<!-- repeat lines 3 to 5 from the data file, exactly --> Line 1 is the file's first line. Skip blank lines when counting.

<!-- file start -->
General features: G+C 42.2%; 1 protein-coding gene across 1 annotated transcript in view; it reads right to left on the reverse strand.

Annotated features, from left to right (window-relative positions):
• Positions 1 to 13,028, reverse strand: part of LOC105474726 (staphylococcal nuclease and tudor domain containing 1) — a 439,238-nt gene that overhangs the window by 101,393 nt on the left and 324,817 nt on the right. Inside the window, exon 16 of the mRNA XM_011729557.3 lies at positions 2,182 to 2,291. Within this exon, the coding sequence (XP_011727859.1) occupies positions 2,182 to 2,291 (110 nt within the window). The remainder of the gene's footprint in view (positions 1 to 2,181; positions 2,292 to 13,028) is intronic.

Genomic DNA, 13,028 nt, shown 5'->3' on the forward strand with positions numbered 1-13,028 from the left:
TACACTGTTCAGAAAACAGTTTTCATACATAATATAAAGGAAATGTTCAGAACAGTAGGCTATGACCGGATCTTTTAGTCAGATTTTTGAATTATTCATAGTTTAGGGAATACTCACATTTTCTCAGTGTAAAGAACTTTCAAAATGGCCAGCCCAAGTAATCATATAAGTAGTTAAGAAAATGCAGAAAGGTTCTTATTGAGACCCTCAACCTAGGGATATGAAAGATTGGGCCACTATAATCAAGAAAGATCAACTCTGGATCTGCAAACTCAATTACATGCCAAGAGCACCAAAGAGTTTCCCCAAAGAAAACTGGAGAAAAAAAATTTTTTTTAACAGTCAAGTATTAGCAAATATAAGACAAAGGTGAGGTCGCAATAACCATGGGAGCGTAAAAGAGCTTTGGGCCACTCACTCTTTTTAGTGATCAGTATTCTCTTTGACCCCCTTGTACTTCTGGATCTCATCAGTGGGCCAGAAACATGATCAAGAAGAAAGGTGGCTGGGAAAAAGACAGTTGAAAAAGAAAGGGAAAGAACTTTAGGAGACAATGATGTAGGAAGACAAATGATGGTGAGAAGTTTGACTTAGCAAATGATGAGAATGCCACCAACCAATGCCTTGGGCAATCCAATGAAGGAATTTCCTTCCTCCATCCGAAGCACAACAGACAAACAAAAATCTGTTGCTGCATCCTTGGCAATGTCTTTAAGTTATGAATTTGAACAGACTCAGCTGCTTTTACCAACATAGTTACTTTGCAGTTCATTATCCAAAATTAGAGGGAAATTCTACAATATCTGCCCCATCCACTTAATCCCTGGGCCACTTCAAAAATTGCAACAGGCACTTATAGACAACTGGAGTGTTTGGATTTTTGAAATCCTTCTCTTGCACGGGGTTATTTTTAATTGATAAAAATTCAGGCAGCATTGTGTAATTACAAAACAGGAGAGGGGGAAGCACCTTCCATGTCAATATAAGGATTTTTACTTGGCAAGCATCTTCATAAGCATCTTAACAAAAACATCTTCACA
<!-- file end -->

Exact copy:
• Positions 1 to 13,028, reverse strand: part of LOC105474726 (staphylococcal nuclease and tudor domain containing 1) — a 439,238-nt gene that overhangs the window by 101,393 nt on the left and 324,817 nt on the right. Inside the window, exon 16 of the mRNA XM_011729557.3 lies at positions 2,182 to 2,291. Within this exon, the coding sequence (XP_011727859.1) occupies positions 2,182 to 2,291 (110 nt within the window). The remainder of the gene's footprint in view (positions 1 to 2,181; positions 2,292 to 13,028) is intronic.

Genomic DNA, 13,028 nt, shown 5'->3' on the forward strand with positions numbered 1-13,028 from the left:
TACACTGTTCAGAAAACAGTTTTCATACATAATATAAAGGAAATGTTCAGAACAGTAGGCTATGACCGGATCTTTTAGTCAGATTTTTGAATTATTCATAGTTTAGGGAATACTCACATTTTCTCAGTGTAAAGAACTTTCAAAATGGCCAGCCCAAGTAATCATATAAGTAGTTAAGAAAATGCAGAAAGGTTCTTATTGAGACCCTCAACCTAGGGATATGAAAGATTGGGCCACTATAATCAAGAAAGATCAACTCTGGATCTGCAAACTCAATTACATGCCAAGAGCACCAAAGAGTTTCCCCAAAGAAAACTGGAGAAAAAAAATTTTTTTTAACAGTCAAGTATTAGCAAATATAAGACAAAGGTGAGGTCGCAATAACCATGGGAGCGTAAAAGAGCTTTGGGCCACTCACTCTTTTTAGTGATCAGTATTCTCTTTGACCCCCTTGTACTTCTGGATCTCATCAGTGGGCCAGAAACATGATCAAGAAGAAAGGTGGCTGGGAAAAAGACAGTTGAAAAAGAAAGGGAAAGAACTTTAGGAGACAATGATGTAGGAAGACAAATGATGGTGAGAAGTTTGACTTAGCAAATGATGAGAATGCCACCAACCAATGCCTTGGGCAATCCAATGAAGGAATTTCCTTCCTCCATCCGAAGCACAACAGACAAACAAAAATCTGTTGCTGCATCCTTGGCAATGTCTTTAAGTTATGAATTTGAACAGACTCAGCTGCTTTTACCAACATAGTTACTTTGCAGTTCATTATCCAAAATTAGAGGGAAATTCTACAATATCTGCCCCATCCACTTAATCCCTGGGCCACTTCAAAAATTGCAACAGGCACTTATAGACAACTGGAGTGTTTGGATTTTTGAAATCCTTCTCTTGCACGGGGTTATTTTTAATTGATAAAAATTCAGGCAGCATTGTGTAATTACAAAACAGGAGAGGGGGAAGCACCTTCCATGTCAATATAAGGATTTTTACTTGGCAAGCATCTTCATAAGCATCTTAACAAAAACATCTTCACA